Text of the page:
By Dan Kennedy • The press, politics, technology, culture and other passions

One in five

With the Massachusetts Legislature on the verge of repealing a 1913 law that’s made it difficult for out-of-state gay and lesbian couples to marry here, we’ve reached a remarkable moment in the rise of same-sex marriage — more remarkable than perhaps most people realize.

Yes, only two states allow same-sex marriage: Massachusetts and California. But, since May, the state of New York has recognized same-sex marriages performed in other jurisdictions, making it possible for New York couples to marry in, say, Canada or Massachusetts.

The combined population of Massachusetts, California and New York is 62.2 million — nearly 21 percent of the total U.S. population of 299.4 million. That means one in five Americans lives in a state where same-sex marriage is recognized.

California voters might repeal same-sex marriage this November. But given that the state’s Republican governor, Arnold Schwarzenegger, opposes the anti-marriage referendum, there’s reason to be optimistic.

A final observation about Massachusetts. Yesterday’s state Senate vote to repeal the 1913 law was unanimous. The vote in the House is expected to be overwhelming. Can we finally stop the charade that gay marriage was forced on us by “unelected judges,” as critics inevitably charge?

It may have taken the state’s Supreme Judicial Court to start the debate. But last year opponents failed to win over the mere 25 percent of legislators needed to place the question on the ballot. And now our elected legislators are taking the final steps toward normalizing same-sex marriage, secure in the knowledge that most of their constituents either support marriage equality or don’t strongly object.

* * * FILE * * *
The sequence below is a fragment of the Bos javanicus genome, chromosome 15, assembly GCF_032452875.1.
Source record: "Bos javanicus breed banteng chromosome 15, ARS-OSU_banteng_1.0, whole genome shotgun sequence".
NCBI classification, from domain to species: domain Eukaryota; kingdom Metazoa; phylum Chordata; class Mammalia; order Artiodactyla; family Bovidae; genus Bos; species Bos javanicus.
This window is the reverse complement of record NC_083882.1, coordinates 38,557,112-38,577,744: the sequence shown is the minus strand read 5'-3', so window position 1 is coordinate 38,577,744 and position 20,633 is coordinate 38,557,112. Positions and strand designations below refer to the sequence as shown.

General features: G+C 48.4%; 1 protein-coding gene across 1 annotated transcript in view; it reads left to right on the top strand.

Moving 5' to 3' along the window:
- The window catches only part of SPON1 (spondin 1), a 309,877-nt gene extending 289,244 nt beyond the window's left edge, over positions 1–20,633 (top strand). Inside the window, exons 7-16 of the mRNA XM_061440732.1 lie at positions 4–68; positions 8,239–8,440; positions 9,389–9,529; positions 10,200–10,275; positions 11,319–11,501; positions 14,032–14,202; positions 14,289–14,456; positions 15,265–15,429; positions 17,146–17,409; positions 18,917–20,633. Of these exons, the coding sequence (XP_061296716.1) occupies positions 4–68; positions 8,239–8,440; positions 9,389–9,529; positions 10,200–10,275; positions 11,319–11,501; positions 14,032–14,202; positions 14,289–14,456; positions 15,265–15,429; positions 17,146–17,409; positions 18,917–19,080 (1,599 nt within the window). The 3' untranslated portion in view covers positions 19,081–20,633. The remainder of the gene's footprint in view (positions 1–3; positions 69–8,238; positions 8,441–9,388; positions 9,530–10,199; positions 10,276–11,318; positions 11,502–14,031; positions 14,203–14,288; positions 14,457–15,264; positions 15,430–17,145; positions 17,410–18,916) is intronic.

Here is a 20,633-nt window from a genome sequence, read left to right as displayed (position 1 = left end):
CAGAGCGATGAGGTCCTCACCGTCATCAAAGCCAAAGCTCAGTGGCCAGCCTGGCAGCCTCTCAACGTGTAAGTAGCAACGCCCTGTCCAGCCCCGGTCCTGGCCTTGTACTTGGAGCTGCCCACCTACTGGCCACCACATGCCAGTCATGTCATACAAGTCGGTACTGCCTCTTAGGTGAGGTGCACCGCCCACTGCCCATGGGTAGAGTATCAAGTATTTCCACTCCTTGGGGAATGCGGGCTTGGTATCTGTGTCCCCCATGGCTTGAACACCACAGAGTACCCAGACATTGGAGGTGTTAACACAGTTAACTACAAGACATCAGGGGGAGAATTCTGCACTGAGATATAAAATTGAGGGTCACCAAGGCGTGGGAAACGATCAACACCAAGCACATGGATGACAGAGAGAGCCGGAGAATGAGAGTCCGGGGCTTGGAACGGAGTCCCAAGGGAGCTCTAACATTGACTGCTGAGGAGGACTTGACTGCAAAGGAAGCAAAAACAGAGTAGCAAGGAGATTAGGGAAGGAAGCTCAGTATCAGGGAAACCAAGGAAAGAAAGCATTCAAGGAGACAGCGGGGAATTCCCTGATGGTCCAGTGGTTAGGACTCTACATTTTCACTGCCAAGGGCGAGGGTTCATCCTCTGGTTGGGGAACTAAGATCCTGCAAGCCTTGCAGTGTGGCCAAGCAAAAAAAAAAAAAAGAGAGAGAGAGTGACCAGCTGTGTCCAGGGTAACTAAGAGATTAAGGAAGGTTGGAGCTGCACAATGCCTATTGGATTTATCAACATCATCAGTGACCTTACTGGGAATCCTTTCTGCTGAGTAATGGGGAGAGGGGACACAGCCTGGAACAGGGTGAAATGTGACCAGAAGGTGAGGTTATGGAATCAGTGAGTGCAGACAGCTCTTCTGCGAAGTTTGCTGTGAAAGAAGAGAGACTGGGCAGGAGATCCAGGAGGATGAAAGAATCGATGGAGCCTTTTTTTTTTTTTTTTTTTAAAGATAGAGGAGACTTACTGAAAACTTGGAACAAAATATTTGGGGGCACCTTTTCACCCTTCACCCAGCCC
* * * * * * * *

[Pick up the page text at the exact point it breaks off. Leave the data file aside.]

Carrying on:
More: Esther offers some observations at Gratuitous Violins.

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  1. Esther

    Great post Dan! It is pretty amazing that it was a unanimous voice vote in the Senate. I mean, it just shows how much the tide has turned. It’s been four years since gay marriage was legalized and people realize the sky hasn’t fallen, that giving gay and lesbian citizens their rights doesn’t take away rights from anyone else. And hopefully they also realize that these aren’t some “other” we’re talking about, but our friends, neighbors, coworkers, family members.

  2. Anonymous

    Gay marriage was forced on us by unelected judges. As usual our cowardly elected Representatives passed on the issueforcing judges do the work they didn’t want to do.I don’t know how you can say otherwise.

  3. Anonymous

    No argument that gay marriage is long overdue. But to hang your argument on the MA Senate’s actions, (great month they’re having!) doesn’t really help much.

  4. Anonymous

    Unelected judges also, in much the same spirit, forced desegregation on us in Brown v. Board of Education.Bob in Peabody

  5. Rich

    Can we finally stop the charade that gay marriage was forced on us by “unelected judges,”No, we can’t, because that’s exactly what happened (and in a tortured, sophist, and totally results-oriented “opinion”, too), and no amount of ex post facto whitewashing can negate that very simple fact. And I’m saying this as someone who is pro-gay marriage.However, in holding a vote on the gay marriage ban initiative and then failing to have even 25% of the Legislature vote for sending the ban to the ballot, I would submit that the Legislature legitimized the illegitimate act of the SJC and therefore at a theory-of-government level, gay marriage now properly exists in MA.

  6. Nial Liszt